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Riddle v., Inc.

United States District Court, D. Maine

February 27, 2017



          D. Brock Hornby United States District Judge.

         This lawsuit filed in the District of Maine alleges breach of an Asset Purchase Agreement and an Employment Agreement. Each agreement has a forum selection clause choosing Minnesota as the forum for disputes. The defendant has moved to dismiss the complaint for failure to state a claim under Fed.R.Civ.P. 12(b)(6) or alternatively to transfer the case to the District of Minnesota under 28 U.S.C. § 1404(a). The plaintiffs contest the motion, arguing that the forum selection clauses should not be enforced, but in the alternative, argue that if they are to be enforced, the remedy should be transfer to the District of Minnesota. I Deny the motion to dismiss and Grant the motion to transfer to the District of Minnesota.

         The Supreme Court is clear that “a forum-selection clause [must] be ‘given controlling weight in all but the most exceptional cases.'” Atlantic Marine Constr. Co., Inc. v. U.S. Dist. Court for the W. Dist. of Tex., 134 S.Ct. 568, 579 (2013). “When the parties have agreed to a valid forum-selection clause, a district court should ordinarily transfer the case to the forum specified in that clause.” Id. at 581. In such a case, “the plaintiff's choice of forum merits no weight, ” and the plaintiff “bears the burden of establishing that transfer to the forum for which the parties bargained is unwarranted.” Id. The parties' private interests are irrelevant in the analysis, id. at 582, and only public interest factors can provide a basis for not enforcing the clause. Id.

         The plaintiff has made no argument that the forum selection clauses in the two agreements here are invalid, [1] and has addressed no public interest that argues against their enforcement. Therefore, under Supreme Court authority they are to be enforced.

         There is one wrinkle. Section 1404(a) says that under certain circumstances the district court can transfer a case “to any other district . . . where it might have been brought.” The Asset Purchase Agreement says:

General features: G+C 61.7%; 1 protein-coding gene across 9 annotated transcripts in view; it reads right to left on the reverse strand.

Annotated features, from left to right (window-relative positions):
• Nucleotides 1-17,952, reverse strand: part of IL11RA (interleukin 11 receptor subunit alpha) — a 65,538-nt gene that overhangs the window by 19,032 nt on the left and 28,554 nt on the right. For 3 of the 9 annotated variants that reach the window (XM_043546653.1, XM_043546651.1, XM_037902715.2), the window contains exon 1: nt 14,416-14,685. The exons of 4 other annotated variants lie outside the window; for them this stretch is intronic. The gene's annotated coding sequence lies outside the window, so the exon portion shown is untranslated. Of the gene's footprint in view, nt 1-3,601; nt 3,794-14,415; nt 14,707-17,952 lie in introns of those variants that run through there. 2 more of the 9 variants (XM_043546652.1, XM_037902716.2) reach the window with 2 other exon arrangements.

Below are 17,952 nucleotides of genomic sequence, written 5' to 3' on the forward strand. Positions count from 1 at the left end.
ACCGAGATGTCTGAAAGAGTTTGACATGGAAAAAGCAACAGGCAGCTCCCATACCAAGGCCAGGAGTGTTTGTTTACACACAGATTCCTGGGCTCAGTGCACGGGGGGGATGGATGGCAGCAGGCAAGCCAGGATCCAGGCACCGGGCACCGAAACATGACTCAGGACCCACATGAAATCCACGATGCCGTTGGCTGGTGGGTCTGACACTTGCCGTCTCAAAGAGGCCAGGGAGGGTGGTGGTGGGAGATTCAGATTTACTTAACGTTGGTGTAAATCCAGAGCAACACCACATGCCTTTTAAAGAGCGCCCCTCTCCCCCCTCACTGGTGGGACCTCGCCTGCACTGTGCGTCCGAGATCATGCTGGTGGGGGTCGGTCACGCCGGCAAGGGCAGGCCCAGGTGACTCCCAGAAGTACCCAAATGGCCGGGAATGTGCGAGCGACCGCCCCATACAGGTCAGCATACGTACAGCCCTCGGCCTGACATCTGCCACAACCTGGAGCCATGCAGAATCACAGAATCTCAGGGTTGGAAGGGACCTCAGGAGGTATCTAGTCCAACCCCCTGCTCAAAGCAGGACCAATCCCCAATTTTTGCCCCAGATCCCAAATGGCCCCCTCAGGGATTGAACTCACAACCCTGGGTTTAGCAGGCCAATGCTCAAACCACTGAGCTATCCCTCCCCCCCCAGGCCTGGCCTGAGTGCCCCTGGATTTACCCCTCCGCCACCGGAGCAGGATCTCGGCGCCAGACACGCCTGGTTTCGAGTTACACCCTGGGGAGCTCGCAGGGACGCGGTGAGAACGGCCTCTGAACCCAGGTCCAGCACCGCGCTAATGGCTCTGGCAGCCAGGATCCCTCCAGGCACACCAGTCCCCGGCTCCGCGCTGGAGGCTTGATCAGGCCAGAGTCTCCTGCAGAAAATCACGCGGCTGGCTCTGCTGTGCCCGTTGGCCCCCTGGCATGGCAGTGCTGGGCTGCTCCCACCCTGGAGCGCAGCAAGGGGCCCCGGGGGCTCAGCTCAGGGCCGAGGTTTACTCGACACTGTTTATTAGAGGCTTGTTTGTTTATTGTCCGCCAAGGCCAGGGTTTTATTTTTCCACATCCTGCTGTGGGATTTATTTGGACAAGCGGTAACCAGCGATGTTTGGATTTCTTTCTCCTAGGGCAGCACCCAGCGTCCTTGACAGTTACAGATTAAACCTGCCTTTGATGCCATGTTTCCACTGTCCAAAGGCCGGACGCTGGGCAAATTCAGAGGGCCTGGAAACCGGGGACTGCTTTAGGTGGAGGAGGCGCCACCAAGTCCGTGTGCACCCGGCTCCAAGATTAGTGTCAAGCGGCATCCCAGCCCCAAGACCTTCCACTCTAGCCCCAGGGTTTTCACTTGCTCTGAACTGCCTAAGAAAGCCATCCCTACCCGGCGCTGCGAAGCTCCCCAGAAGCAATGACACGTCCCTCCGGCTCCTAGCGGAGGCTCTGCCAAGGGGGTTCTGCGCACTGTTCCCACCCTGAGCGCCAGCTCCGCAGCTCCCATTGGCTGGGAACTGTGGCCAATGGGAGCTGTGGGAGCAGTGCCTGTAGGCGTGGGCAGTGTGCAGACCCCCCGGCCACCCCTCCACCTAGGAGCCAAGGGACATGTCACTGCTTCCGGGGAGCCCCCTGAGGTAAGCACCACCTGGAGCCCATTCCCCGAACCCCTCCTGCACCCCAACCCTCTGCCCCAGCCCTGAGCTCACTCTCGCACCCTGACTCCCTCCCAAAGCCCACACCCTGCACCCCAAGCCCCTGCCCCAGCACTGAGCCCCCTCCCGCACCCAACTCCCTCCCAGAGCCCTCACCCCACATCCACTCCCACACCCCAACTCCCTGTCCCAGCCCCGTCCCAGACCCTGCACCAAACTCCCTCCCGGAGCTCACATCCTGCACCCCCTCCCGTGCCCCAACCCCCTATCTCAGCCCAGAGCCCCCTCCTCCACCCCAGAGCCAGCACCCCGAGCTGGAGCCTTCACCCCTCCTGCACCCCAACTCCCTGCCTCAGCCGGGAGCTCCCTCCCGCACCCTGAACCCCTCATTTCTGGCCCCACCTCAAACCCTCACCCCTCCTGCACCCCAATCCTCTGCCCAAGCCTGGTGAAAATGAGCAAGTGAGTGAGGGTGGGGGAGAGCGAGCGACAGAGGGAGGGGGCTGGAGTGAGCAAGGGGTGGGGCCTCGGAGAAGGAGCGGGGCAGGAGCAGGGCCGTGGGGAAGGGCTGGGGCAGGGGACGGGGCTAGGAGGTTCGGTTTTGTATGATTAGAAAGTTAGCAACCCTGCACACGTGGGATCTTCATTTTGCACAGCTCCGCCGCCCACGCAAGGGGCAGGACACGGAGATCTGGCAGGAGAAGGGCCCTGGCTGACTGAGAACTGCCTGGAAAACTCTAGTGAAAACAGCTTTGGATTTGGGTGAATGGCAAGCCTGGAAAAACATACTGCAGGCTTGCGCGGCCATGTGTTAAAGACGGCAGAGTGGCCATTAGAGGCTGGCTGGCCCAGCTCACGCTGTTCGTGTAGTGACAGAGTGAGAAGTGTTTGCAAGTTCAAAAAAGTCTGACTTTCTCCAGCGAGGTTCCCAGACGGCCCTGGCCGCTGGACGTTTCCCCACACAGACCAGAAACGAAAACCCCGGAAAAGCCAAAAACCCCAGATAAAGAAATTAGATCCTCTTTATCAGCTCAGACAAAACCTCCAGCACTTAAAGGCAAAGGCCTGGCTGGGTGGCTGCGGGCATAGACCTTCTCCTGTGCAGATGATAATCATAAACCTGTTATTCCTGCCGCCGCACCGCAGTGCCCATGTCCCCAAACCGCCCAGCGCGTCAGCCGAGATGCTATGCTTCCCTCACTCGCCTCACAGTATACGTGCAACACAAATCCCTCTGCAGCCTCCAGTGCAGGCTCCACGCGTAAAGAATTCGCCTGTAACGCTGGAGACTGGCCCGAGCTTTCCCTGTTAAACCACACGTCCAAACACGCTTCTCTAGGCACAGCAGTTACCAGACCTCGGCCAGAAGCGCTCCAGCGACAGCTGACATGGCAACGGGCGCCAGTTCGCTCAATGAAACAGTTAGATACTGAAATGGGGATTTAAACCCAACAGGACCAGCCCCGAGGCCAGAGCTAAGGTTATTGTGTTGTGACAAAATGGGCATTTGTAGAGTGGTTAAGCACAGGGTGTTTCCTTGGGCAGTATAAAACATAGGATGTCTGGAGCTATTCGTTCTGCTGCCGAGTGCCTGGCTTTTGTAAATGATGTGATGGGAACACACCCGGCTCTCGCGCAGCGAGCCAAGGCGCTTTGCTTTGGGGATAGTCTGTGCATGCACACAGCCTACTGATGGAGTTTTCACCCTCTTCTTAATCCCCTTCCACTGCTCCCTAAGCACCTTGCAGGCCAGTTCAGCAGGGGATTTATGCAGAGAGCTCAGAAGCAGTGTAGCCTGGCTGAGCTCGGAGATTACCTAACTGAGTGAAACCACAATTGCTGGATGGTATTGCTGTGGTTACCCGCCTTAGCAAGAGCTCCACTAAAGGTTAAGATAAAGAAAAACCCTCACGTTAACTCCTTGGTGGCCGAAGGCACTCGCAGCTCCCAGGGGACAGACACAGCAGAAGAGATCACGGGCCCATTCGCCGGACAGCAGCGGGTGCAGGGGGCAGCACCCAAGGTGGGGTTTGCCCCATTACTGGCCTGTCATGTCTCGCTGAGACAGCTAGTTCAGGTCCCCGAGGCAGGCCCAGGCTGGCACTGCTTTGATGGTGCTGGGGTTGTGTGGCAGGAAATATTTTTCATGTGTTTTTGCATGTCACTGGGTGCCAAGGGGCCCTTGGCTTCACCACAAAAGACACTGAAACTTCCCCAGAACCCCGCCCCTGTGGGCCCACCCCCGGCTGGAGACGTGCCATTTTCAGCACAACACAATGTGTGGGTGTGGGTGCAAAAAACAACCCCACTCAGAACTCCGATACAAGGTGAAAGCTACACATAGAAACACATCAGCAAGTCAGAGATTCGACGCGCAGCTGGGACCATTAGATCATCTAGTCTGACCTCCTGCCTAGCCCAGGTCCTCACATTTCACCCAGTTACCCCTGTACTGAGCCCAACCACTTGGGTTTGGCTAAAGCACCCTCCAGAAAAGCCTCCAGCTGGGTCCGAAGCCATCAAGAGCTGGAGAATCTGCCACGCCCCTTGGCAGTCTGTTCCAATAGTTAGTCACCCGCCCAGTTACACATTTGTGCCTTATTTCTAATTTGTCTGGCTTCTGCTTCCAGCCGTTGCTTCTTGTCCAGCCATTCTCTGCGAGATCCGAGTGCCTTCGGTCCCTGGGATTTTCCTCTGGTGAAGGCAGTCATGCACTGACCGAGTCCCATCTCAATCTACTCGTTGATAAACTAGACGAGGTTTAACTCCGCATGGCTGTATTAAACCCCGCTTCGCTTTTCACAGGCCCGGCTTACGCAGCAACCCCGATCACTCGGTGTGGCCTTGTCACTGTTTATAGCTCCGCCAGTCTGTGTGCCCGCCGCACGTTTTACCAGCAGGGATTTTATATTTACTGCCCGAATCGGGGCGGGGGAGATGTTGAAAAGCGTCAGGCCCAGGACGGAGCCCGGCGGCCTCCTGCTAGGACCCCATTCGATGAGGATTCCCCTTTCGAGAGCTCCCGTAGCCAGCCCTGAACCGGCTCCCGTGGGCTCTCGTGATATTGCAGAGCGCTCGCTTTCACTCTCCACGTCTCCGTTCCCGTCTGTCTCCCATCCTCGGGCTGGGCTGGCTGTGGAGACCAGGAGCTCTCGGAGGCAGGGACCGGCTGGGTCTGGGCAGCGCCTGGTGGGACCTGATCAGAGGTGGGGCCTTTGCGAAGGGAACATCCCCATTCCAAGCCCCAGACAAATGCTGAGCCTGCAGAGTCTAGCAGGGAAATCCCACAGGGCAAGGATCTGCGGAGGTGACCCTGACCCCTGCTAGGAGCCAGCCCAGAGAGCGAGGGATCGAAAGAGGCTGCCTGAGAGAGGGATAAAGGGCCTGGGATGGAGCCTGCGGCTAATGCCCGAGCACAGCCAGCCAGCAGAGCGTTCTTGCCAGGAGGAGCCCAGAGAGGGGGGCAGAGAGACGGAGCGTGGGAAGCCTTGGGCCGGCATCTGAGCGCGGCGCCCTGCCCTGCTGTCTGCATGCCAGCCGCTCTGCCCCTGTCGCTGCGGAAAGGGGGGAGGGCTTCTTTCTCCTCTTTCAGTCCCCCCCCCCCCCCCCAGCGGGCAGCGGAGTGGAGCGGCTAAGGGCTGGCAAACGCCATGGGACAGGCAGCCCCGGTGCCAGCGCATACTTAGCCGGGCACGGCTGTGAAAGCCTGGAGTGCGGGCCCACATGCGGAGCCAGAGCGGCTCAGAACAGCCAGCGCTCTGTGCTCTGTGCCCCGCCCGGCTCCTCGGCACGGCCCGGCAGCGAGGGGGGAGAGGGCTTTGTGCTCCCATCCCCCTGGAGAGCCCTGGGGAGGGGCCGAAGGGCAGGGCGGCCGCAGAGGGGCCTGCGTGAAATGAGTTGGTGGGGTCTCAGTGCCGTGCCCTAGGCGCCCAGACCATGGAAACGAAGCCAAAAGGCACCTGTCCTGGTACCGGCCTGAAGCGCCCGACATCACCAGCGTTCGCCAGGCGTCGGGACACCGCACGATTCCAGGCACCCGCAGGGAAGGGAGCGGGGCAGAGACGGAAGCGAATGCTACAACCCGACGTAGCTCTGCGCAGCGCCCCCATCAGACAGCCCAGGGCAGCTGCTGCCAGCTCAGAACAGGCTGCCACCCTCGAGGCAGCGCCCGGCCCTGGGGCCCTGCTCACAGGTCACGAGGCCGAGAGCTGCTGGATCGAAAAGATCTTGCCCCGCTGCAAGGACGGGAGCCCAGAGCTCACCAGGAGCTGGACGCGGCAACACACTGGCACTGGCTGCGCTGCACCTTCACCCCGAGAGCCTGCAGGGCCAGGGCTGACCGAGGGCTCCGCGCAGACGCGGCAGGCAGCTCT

Any judicial proceeding brought with respect to this Agreement must be brought in any court of competent jurisdiction in St. Louis County, Duluth, Minnesota, and, by execution and delivery of this Agreement, each party (i) accepts, generally and unconditionally, the exclusive jurisdiction of such courts and any related appellate court, and irrevocably agrees to be bound by any judgment rendered thereby in connection with this Agreement, and (ii) irrevocably waives any objection it may now or hereafter have as to the venue of any such suit, action or proceeding brought in such a court or that such court is an inconvenient forum.

         Asset Purchase Agreement § 11.8. The parties agree that this provision includes the federal district court for the District of Minnesota.

         The Employment Agreement, on the other hand, says:

The jurisdiction and venue for any proceeding to enforce the terms of this Agreement shall be the Minnesota District Court in Duluth, St. Louis County, Minnesota.

Employment Agreement § 19. This language appears to refer to state court, not federal court. A federal court cannot “transfer” a matter to state court. The defendant's motion to dismiss or transfer does not address this discrepancy. The plaintiffs' opposition does address it, but reading both documents in tandem says that it creates an “ambiguity between the two forum selection provisions in the APA and the Employment Agreement [that] should be construed against [the defendant] as the party who had sole control over the drafting of the documents, ” and concludes that the Employment Agreement forum selection clause “permits an action in federal court.” Pls.' Opp'n to Def.'s Mot. at 5 (ECF No. 7).

         It is true that the Employment Agreement has several references to the simultaneous Asset Purchase Agreement, but I have not discovered in either document a provision incorporating by reference the terms of the other. I need not rely on the plaintiffs' ambiguity argument, however, because section 1404(a) also permits transfer “to any district or division to which all parties have consented.” The legal arguments here make clear that all parties now have consented to the District of Minnesota.[2]

         Accordingly, the motion to dismiss is Denied and the motion to transfer is Granted.

         So ...

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